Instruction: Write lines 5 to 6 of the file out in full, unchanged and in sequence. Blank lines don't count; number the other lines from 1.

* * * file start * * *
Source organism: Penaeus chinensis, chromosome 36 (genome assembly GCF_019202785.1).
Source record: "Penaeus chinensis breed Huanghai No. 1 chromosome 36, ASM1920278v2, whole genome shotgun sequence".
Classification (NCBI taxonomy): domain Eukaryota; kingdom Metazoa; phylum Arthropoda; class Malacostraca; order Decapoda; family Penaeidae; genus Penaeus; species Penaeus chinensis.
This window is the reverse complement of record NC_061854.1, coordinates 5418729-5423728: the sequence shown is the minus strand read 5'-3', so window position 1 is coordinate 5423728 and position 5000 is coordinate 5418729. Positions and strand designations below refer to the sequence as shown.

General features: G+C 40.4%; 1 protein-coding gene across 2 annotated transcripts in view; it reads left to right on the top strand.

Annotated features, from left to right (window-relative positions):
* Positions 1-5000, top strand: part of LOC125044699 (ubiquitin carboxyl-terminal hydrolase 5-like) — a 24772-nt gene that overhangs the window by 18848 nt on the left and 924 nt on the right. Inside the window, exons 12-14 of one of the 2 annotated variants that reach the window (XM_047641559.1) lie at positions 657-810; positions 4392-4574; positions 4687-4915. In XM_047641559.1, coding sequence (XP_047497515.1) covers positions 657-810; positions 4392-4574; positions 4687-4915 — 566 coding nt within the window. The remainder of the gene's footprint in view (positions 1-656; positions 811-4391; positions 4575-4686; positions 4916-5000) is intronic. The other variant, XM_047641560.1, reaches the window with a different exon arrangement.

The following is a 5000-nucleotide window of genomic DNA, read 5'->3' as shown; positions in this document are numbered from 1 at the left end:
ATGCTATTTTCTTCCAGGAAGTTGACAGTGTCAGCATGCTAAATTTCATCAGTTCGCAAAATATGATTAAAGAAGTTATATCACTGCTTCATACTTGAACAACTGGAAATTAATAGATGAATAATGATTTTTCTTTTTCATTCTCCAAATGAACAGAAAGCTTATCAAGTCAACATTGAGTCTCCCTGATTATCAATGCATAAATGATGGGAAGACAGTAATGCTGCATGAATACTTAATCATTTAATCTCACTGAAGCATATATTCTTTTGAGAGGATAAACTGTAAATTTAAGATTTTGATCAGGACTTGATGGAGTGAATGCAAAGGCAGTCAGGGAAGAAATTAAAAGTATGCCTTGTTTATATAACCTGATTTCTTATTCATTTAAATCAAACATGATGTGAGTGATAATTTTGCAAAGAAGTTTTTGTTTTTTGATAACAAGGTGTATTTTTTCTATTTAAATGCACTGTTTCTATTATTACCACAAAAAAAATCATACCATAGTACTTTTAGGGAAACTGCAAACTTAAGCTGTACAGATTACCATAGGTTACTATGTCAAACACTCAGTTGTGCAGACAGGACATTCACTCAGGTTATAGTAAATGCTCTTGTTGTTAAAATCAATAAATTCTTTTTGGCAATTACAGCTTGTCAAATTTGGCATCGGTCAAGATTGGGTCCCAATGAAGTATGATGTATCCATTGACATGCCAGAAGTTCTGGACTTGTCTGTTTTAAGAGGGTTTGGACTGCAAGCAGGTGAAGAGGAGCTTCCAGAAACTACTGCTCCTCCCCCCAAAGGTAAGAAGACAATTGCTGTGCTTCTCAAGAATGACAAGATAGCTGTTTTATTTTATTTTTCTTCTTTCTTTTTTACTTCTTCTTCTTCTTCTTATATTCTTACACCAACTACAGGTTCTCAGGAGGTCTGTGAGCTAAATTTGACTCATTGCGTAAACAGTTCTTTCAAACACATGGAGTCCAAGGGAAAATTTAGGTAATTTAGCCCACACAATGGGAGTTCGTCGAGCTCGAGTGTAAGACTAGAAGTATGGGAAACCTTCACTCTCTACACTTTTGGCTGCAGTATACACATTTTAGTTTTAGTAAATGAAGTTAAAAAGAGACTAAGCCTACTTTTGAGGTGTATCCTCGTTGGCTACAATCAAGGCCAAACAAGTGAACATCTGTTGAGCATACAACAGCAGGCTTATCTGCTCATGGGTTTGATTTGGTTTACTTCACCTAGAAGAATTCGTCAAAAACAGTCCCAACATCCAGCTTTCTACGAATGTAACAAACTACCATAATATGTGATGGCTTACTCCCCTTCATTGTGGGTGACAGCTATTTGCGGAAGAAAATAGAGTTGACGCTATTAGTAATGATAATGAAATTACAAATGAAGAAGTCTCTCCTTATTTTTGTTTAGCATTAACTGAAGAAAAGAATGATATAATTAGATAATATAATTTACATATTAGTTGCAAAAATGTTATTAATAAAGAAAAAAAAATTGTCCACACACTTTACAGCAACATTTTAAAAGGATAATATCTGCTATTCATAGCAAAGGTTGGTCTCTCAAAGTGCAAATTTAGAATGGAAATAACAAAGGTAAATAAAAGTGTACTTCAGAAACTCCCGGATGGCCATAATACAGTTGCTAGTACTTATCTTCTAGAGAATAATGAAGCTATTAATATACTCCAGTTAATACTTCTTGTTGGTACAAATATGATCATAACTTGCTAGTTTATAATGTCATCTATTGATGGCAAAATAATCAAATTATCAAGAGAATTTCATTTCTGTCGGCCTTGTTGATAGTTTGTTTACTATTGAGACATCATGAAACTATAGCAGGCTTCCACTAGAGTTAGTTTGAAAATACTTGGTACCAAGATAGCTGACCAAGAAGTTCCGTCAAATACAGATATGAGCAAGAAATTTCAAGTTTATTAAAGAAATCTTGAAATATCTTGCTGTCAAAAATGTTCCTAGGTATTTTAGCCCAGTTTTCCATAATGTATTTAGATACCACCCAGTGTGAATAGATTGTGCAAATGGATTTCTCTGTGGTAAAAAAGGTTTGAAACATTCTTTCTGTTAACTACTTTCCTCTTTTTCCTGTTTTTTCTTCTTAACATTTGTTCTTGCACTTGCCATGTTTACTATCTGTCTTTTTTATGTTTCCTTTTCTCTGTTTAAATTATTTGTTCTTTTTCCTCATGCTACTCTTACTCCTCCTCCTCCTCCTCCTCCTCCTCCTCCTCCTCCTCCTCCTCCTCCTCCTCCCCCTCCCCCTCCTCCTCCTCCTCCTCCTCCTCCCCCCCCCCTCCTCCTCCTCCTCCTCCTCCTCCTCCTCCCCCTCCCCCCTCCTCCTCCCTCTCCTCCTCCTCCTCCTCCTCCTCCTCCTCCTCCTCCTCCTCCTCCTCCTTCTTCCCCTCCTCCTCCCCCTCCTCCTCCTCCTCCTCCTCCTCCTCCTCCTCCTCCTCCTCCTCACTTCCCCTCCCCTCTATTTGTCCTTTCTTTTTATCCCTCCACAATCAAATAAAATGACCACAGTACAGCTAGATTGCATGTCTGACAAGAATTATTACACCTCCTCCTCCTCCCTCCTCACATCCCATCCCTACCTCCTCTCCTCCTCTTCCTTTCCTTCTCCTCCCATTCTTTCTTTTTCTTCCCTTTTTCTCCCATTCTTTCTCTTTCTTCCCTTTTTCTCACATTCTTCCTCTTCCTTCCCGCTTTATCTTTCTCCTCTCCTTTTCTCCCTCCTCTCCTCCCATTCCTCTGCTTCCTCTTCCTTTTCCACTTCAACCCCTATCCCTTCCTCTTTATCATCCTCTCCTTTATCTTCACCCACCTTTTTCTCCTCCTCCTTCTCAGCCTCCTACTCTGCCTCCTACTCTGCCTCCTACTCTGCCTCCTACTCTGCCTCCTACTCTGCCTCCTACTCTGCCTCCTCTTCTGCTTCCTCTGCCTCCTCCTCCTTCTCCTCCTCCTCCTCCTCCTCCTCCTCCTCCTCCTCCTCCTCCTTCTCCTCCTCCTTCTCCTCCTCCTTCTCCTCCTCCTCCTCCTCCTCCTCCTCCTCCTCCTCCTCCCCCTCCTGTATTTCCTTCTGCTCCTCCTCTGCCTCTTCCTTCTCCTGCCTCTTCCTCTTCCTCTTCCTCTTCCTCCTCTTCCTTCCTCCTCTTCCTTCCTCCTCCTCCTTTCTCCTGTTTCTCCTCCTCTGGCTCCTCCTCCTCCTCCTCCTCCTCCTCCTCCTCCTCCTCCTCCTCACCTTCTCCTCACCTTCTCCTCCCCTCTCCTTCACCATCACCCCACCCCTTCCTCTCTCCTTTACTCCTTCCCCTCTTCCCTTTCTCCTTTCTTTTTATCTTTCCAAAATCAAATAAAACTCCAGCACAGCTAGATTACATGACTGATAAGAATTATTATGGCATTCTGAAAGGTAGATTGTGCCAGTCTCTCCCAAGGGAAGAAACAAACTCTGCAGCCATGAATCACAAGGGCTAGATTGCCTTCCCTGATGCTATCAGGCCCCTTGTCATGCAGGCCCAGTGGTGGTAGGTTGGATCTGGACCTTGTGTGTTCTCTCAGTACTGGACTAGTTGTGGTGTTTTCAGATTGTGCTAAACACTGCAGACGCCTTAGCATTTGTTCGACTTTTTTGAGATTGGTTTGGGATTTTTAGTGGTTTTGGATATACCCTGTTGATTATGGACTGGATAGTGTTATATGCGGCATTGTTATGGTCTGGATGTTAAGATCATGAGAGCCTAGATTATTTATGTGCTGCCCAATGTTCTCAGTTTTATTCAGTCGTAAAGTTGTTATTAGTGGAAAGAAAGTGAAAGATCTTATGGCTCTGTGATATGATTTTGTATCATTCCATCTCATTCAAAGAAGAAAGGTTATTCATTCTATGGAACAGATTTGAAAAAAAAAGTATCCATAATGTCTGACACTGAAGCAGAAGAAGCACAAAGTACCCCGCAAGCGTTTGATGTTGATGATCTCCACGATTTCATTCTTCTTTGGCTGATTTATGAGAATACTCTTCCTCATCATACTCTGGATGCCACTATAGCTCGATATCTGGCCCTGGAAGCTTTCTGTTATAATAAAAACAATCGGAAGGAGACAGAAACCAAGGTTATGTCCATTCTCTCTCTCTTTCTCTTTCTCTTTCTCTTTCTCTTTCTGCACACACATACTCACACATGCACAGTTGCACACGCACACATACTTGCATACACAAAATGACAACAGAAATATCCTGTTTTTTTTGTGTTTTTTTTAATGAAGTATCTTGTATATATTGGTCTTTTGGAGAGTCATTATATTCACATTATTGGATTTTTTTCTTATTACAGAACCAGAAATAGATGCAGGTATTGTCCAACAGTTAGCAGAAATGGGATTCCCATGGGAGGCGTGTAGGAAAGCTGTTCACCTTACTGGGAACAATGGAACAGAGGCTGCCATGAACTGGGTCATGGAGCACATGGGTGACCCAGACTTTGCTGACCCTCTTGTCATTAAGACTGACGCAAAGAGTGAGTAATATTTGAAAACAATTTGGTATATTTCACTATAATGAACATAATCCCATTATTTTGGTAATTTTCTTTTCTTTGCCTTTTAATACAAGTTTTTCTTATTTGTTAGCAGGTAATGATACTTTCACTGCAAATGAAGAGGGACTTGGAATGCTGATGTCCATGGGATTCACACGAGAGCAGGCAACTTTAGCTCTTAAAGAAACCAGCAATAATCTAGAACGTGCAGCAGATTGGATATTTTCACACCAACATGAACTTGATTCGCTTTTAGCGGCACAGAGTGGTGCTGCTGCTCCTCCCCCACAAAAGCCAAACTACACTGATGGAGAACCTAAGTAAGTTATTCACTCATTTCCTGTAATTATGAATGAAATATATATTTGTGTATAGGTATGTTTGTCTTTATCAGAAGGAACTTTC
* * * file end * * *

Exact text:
General features: G+C 40.4%; 1 protein-coding gene across 2 annotated transcripts in view; it reads left to right on the top strand.

Annotated features, from left to right (window-relative positions):